I sat in the audience, aware that every single person in the room had known deep suffering: every student, every mom, every dad, every sibling, every relative. I wondered what the cumulative number of suicide attempts had been, the number of days spent in hospitals, the number of tears sobbed, the hours of therapy logged. It was intensely moving to consider how impossibly hard these kids -- and parents -- had worked just to get to a life that approximated what others think of as normal.
If you'd told me four years ago that Big Guy would be a) alive, b) graduating, and c) going to college on a merit scholarship, I probably would have grunted, acknowledging the possibility but assuming nothing.
In the midst of dark times, placing you don't place your hope in a pinprick of light that you can't see at the end of a seemingly infinite and pitch-black tunnel that you don't know how to navigate.
In dark times, hope is about focusing on what you can do now. Hope is choosing not to see all the fears and troubles that might become realities, and instead responding to what is asked of you in this moment. Hope is about how you handle the intense mix of feelings that you would do anything to jettison, but can't. It lies in figuring out what you will do to stay strong and sane and true to what you believe, in deciding who you will be regardless of the outcome.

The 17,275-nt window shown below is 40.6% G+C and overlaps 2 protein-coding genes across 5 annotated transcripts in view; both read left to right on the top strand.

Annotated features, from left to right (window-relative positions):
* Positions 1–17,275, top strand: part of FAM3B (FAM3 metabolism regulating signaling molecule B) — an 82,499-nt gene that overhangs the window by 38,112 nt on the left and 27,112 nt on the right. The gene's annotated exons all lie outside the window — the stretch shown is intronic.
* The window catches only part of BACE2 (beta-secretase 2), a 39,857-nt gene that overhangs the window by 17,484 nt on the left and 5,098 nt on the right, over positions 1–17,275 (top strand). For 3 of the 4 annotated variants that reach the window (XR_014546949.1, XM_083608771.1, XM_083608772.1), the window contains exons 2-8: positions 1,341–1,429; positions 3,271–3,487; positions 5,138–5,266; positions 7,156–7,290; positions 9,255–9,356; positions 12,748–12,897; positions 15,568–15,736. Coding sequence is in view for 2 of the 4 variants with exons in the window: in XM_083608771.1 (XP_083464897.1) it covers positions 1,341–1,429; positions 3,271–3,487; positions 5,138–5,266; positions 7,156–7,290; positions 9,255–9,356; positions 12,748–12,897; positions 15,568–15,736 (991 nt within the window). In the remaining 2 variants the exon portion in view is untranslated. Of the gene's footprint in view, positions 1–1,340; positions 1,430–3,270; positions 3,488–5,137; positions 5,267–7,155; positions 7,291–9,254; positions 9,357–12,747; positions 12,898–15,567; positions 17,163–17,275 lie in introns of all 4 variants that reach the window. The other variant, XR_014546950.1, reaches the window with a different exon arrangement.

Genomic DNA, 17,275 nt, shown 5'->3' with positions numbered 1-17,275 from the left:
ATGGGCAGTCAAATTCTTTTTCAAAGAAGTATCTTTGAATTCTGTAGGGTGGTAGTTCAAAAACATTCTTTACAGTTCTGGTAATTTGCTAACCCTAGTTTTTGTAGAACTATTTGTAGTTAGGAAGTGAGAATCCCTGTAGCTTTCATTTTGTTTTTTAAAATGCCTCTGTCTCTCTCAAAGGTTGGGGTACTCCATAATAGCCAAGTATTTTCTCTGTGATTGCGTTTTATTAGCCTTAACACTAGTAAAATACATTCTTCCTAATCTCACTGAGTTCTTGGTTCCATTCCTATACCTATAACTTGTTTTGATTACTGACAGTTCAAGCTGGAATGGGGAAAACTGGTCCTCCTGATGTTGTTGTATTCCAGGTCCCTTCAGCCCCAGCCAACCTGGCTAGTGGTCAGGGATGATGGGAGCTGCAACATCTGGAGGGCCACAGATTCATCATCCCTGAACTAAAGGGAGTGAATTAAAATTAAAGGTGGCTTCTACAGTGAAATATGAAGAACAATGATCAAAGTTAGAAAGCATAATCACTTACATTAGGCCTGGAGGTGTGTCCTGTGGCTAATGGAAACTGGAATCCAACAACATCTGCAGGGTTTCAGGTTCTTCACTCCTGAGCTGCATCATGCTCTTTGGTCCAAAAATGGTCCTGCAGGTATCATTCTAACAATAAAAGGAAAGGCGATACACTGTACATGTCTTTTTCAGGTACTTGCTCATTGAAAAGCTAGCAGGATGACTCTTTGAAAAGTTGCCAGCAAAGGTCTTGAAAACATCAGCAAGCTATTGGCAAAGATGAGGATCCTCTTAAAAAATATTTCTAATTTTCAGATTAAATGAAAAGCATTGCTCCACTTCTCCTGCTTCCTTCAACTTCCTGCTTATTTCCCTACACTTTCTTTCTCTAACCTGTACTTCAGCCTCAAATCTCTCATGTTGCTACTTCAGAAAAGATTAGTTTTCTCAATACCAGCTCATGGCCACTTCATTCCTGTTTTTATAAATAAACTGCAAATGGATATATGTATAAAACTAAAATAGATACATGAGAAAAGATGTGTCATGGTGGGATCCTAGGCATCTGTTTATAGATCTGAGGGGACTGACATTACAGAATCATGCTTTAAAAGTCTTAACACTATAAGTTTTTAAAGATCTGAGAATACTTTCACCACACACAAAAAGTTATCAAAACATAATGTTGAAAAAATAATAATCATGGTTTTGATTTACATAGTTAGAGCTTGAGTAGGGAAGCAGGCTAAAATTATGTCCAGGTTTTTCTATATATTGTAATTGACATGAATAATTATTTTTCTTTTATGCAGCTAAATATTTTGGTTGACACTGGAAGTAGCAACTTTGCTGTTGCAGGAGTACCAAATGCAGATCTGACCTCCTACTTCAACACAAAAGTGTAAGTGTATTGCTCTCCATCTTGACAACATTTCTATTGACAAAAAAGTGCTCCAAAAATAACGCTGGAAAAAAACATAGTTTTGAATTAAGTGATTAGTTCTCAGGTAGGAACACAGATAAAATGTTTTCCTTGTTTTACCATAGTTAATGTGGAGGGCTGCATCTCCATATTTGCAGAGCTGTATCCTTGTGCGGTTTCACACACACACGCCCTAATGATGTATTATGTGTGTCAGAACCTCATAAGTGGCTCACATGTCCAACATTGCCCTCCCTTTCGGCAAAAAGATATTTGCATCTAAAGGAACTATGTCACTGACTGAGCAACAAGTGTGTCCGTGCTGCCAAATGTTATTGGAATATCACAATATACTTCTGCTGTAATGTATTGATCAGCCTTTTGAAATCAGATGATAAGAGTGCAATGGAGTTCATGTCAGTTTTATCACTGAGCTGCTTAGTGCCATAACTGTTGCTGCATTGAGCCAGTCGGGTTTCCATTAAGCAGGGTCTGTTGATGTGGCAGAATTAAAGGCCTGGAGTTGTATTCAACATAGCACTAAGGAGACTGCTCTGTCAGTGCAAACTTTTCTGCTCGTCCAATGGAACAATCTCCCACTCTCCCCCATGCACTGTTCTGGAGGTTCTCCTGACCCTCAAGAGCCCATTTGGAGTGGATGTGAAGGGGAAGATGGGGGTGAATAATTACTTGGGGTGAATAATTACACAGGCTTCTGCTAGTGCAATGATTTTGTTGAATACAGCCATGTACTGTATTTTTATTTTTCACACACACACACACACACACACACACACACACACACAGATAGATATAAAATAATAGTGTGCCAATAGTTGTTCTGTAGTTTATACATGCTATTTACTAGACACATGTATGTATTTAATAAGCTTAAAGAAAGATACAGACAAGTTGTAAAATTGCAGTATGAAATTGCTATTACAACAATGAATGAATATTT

Hope isn't about what you want, but about the direction you will head even if you don't get what you want.
Another analogy: When your ship is in the midst of a fierce storm, wishing desperately for the clouds will part and a well-lit port will appear isn't hope. You've got work to do, crises to manage, crew to keep safe. Hope is like ballast: the stuff that keeps you on as even a keel as possible. Hope is about your center of gravity.